London’s centuries-old insurance market is finally banning drugs and drunks.
Lloyd’s of London said Tuesday that it will bar people believed to be drunk or on drugs from its premises. And anyone who attempts to enter its building while under the influence will have his or her security pass confiscated.
It’s not the first time that Lloyd’s has cracked down on daytime drinking.
In 2017, the insurance market banned its employees from drinking during work hours, saying the policy would “remove ambiguity about what’s acceptable.”
But that rule has largely been ignored, according to Bloomberg. It was also limited to Lloyd’s employees, and did not apply to the huge number of brokers employed by other companies that work in the Lloyd’s market.
“We banned drinking during the working day and we believe the people who work for us have embraced that ban,” a Lloyd’s spokesperson said Tuesday. “The insurance culture is changing, though the marketplace as a whole has more work to do.”
The new policy has been implemented following the publication of a Bloomberg report that cataloged rampant sexual harassment at the insurance market, which it described as “the most archaic corner left in global finance.”
Bloomberg reported that much of the harassment of women was fueled by a culture where heavy drinking during work hours remained acceptable long after most London workplaces did away with lunch drinks.
Lloyd’s, which got its start 330 years ago, outlined a plan last month to address complaints of sexual harassment, saying it would conduct a survey to examine the culture and “identify the scale and scope of the issue.”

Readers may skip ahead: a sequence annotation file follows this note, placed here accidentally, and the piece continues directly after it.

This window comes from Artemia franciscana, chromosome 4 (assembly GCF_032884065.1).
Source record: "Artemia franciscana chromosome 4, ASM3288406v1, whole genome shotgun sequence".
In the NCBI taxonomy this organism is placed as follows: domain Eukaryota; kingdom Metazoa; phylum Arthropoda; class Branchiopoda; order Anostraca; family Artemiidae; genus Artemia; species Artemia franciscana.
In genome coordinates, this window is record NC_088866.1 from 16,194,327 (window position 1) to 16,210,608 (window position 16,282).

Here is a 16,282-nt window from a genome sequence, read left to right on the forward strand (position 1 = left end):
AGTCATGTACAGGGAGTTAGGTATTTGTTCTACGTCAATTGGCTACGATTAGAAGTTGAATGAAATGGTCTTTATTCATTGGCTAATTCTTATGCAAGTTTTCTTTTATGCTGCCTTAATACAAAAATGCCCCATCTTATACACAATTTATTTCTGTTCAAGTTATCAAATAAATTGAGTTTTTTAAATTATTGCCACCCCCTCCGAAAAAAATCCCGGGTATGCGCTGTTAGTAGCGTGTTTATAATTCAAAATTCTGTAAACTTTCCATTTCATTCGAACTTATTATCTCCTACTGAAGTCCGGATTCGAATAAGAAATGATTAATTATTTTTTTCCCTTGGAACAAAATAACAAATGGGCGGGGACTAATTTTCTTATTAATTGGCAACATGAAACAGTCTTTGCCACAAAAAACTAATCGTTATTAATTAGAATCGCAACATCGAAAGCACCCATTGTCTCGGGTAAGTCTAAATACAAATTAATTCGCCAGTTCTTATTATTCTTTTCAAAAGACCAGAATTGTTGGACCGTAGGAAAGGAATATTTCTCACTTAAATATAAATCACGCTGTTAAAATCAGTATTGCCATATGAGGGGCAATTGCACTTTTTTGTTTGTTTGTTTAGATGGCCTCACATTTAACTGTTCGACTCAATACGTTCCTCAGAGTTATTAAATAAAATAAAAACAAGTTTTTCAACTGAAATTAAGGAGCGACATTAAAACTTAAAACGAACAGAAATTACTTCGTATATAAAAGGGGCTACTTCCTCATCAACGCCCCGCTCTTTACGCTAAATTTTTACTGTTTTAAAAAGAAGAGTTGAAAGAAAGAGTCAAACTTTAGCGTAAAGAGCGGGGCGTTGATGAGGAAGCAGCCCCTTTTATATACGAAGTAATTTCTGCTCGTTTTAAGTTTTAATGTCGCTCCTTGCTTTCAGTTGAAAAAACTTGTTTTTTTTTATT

It also said it would offer employees a confidential place to report inappropriate behavior, and vowed that anyone found to have committed misconduct would face penalties and possibly be banned from entering Lloyd’s.
“The update to rules for accessing Lloyd’s premises is just one part of our wider action plan to stamp out inappropriate behavior in the Lloyd’s market,” a spokesperson told CNN Business on Tuesday.
“We are serious about delivering on our commitment to change the culture for the better, ensuring Lloyd’s is a safe and inclusive environment for all our members,” the spokesperson added.
Barbara Schönhofer, founder of the Insurance Supper Club, a networking group for women in the sector, said the move was a step in the right direction.
“In an attempt to try and reduce harassment of all forms in the work place we need to identify the behaviors that cause them,” she said. “It has become apparent that alcohol is a leading cause, but not the only [cause] that is driving these behaviors so I can only support Lloyd’s of London in this new code of conduct.”